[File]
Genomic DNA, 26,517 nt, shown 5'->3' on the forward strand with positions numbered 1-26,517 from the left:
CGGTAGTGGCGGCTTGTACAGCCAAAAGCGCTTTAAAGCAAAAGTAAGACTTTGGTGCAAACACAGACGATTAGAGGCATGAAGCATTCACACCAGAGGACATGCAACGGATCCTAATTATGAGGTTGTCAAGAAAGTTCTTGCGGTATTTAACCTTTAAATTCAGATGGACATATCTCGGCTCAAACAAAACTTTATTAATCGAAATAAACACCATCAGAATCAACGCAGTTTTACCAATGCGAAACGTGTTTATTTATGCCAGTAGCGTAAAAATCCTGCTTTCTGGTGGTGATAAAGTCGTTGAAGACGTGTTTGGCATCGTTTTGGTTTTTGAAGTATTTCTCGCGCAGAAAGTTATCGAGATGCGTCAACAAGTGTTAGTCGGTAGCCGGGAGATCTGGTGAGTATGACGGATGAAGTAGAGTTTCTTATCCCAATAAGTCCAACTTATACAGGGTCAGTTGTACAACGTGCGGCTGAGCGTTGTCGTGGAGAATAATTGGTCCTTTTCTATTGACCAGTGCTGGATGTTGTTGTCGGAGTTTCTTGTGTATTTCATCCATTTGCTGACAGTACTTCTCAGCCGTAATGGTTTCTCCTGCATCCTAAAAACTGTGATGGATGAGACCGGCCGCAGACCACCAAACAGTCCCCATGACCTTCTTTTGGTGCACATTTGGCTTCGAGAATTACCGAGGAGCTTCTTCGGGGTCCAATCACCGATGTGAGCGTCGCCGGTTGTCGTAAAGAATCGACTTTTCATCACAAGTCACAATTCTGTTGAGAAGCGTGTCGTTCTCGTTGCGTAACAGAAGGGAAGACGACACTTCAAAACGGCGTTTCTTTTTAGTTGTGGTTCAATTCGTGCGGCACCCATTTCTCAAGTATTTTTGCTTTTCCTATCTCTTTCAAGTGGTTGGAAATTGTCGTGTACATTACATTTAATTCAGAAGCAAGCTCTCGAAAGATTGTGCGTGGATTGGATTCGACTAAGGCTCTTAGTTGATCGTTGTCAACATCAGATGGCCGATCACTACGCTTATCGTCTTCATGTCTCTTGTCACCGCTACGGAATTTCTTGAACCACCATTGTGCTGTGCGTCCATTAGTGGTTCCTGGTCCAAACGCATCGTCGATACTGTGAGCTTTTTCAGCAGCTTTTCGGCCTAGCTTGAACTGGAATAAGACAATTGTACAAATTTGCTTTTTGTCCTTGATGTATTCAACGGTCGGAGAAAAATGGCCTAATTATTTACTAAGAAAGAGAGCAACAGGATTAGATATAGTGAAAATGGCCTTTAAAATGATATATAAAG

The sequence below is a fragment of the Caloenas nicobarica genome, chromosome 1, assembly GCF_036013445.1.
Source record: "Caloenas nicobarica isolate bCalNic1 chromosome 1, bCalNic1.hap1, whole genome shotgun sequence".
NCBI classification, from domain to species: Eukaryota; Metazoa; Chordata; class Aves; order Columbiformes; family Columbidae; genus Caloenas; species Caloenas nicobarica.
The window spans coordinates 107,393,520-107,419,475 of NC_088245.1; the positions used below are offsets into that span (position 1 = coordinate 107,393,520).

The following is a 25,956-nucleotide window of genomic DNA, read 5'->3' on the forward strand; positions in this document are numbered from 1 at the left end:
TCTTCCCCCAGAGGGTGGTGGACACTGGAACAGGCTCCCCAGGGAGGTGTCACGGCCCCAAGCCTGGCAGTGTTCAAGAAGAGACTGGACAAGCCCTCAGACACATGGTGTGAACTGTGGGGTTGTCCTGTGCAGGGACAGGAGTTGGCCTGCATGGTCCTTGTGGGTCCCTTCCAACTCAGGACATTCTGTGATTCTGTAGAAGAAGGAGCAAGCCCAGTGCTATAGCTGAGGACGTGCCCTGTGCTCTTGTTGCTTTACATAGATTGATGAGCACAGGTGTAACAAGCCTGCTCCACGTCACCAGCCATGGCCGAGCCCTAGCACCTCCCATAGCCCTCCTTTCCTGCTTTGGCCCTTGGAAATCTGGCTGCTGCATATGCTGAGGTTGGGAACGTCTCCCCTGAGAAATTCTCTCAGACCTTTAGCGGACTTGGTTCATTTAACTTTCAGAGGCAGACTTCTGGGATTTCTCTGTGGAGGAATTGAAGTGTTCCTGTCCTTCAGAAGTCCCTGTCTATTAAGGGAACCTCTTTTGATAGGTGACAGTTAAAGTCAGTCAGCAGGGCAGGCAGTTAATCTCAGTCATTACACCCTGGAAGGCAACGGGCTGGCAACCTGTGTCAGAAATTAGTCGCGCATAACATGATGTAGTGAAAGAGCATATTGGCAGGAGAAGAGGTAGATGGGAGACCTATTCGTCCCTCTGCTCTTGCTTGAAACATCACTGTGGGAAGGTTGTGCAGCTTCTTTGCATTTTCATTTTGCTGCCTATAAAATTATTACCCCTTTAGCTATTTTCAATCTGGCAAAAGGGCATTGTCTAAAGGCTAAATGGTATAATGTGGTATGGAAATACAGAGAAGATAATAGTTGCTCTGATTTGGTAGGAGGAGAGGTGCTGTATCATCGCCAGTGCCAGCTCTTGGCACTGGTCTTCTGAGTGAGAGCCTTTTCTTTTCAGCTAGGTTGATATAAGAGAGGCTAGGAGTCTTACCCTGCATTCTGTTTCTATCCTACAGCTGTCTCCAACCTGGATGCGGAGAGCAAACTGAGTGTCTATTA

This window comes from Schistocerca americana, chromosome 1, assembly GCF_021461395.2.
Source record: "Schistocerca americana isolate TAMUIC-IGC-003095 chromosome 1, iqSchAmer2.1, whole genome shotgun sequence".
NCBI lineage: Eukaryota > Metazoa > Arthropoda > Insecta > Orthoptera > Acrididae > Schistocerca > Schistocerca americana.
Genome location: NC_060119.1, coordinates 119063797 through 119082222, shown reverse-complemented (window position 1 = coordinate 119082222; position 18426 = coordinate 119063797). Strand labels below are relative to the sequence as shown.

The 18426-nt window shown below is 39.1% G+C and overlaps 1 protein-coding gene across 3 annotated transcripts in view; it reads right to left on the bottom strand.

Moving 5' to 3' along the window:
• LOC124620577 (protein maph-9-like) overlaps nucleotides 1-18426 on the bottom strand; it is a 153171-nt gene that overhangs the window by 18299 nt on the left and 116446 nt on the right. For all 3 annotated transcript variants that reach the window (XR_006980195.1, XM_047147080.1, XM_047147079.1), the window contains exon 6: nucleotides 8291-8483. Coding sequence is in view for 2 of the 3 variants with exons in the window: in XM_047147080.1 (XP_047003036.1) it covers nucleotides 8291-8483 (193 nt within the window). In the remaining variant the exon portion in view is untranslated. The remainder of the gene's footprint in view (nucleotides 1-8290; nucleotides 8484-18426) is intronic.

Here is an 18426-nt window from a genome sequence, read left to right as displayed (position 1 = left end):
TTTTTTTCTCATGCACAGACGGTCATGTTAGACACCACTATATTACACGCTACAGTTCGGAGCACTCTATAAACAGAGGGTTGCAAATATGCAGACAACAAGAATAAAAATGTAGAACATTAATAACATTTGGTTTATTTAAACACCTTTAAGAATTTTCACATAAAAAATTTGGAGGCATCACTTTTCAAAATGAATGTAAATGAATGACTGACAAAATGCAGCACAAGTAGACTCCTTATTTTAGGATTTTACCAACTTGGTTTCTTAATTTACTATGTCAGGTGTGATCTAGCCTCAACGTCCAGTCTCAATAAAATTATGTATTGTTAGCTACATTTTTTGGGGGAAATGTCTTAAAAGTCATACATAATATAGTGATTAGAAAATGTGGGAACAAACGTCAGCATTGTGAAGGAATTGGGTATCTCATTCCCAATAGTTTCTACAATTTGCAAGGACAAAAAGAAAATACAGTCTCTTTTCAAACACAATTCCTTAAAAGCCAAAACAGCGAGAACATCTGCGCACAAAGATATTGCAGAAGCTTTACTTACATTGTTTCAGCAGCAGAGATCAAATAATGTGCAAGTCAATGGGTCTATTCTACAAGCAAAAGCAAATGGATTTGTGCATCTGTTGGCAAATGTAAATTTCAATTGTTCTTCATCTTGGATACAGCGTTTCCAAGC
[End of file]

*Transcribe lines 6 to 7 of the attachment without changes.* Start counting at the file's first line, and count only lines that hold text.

The window spans coordinates 107,393,520-107,419,475 of NC_088245.1; the positions used below are offsets into that span (position 1 = coordinate 107,393,520).

The following is a 25,956-nucleotide window of genomic DNA, read 5'->3' on the forward strand; positions in this document are numbered from 1 at the left end: